PLOrk : 2014 : Machine Yearning

Maracatu Mobile Percussion Parade
Machine Yearning

Taplin Auditorium 8pm April 23rd, 2014

Jeff Snyder
Assistant Director
Cenk Ergun
Molly Bolten
Noah Fishman
Mike Mulshine
Avneesh Sarwate
A.K. Williams
by PLOrk
wih special guests Sam Hilmer (saxophone) and Jason Treuting (drums)

This piece is an improvisation where the laptop orchestra takes audio live from the two acoustic instruments. Each member of the orchestra can record and manipulate the sound of the saxophone or drums and use that sound for their own purposes.
by PLOrk
software by Avneesh Sarwate
with special guest Sam Hilmer (saxophone)

This piece is a structured improvisation, guided by written instructions that are chosen on the fly. Each member of the ensemble is using the SkipStep software that PLOrk member Avneesh wrote, controlling a step sequencer and generating live variations on musical patterns. The "conductors" who guide the performance with instructions can steer the length of performers patterns, the pitch level, the tempo, the density of the material, and the amount of "noise" or randomization.
Mobile Pecrussion Parade
by PLOrk
in collaboration with Sarah Town and Amanda Lawrence

Now we ask the audience to follow PLOrk out of the hall and to the venue for the final piece of the concert in a mobile electronic percussion parade. We'll be playing our own electronic arrangement of a Brazilian Maracatu song by Estrela Brilhante.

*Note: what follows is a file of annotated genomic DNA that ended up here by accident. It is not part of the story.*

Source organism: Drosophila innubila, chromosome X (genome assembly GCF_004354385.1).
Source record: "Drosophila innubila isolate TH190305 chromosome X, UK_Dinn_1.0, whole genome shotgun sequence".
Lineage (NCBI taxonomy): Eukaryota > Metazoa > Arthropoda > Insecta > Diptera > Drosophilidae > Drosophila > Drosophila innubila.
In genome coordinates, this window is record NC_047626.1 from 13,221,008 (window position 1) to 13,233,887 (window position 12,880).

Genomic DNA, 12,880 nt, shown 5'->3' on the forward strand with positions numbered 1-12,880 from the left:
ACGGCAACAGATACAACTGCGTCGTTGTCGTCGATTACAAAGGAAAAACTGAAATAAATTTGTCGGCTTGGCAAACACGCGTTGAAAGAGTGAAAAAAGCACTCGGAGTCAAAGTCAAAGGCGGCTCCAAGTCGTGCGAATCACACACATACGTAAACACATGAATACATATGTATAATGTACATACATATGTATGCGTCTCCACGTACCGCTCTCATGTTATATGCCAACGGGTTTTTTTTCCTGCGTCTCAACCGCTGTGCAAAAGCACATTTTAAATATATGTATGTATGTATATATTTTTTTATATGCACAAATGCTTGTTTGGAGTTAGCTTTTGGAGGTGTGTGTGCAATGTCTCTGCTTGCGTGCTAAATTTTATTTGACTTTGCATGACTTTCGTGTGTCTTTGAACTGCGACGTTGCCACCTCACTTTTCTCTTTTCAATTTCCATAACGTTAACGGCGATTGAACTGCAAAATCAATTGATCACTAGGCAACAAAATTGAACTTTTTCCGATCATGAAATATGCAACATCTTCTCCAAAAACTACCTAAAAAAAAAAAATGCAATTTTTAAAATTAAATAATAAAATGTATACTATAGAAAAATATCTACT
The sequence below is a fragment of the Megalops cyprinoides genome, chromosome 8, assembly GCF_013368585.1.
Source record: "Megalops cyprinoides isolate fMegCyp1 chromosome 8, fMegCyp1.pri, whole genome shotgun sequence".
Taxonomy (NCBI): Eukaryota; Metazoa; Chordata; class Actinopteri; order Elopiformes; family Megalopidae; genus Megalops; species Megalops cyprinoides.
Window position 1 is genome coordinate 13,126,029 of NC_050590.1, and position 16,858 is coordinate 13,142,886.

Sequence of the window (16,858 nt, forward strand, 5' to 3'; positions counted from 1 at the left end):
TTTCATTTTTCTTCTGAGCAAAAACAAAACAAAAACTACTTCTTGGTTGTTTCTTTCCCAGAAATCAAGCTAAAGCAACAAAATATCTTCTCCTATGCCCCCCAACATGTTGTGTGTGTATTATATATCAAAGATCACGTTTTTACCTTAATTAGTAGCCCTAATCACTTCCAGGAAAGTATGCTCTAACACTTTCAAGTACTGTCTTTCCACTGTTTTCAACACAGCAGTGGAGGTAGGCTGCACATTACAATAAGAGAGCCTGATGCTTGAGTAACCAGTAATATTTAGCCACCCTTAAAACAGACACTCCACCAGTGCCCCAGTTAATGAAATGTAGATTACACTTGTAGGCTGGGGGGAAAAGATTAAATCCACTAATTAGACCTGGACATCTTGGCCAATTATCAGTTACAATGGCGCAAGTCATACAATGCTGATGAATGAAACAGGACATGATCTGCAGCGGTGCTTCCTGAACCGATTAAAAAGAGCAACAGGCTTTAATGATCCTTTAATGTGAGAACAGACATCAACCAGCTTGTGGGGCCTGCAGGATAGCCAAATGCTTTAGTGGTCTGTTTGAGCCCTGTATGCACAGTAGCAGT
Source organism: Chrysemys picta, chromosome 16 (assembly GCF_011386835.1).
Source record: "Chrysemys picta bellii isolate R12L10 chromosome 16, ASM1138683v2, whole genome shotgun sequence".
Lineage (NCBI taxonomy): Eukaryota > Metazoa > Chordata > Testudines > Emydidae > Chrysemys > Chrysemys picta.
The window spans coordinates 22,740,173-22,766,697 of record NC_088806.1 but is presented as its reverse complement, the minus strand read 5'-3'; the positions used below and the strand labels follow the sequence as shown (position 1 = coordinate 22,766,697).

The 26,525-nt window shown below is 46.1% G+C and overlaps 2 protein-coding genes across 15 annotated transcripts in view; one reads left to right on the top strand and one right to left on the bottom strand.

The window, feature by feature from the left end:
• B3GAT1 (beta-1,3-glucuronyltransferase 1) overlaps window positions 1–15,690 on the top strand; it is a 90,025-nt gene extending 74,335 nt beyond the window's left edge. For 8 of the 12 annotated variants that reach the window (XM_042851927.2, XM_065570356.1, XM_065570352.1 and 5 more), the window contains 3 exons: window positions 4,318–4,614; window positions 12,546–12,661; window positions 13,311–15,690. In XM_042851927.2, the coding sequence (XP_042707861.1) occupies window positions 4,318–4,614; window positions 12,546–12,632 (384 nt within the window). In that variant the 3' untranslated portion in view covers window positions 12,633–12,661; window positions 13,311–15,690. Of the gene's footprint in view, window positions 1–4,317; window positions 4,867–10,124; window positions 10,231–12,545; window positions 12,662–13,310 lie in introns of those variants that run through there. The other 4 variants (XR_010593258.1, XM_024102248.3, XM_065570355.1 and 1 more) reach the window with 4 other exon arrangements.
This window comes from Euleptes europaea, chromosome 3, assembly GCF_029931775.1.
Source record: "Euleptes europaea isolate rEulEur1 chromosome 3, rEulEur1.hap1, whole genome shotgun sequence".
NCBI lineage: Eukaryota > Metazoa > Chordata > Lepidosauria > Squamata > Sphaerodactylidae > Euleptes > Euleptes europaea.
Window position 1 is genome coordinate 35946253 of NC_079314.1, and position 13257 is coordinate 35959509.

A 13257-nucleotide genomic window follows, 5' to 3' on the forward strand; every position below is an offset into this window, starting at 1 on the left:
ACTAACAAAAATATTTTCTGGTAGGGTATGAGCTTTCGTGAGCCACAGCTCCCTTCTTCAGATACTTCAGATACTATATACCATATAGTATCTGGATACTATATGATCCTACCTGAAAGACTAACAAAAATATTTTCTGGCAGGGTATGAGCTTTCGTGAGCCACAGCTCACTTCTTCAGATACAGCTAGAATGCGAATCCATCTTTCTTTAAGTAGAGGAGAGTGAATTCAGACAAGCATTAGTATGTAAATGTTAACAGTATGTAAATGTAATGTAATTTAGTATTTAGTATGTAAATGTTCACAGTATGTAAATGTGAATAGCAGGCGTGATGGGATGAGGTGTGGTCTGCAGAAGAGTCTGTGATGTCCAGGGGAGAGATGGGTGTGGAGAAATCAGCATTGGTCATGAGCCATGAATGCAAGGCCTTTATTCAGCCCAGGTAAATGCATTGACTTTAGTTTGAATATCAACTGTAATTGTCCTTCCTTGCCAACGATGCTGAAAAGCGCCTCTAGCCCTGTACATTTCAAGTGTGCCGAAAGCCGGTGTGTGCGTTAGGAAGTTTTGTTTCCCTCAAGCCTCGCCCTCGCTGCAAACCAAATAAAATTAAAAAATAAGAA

Machine Yearning
by PLOrk
with special guest THE ROBOT
robot programming by Ryan Luke Johns, Axel Kilian, and Charlie Avis
projection by Gene Kogan

This piece takes place at the Arch Lab, behind the Frick Chemistry Building a short walk away from the hall. You'll be led to the site by PLOrk with the percussion parade, and arrive at an outdoor space where the performance will take place. This collaboration came about through Axel Kilian, a professor in the Architecture department, who acquired an industrial robot for his department and was dreaming up interesting artistic projects in which to use it. A collaboration with PLOrk sounded like a great idea, so we went to work putting it together. Most of the sounds you hear are produced by the electromagnetic fields generated by the motors of the robot as it moves - we worked out the software to be able to program the robot to play specific pitches. PLOrk members amplify and alter these audio signals and add our own sounds to the texture. Thanks so much to everyone involved for their hard work on putting this together!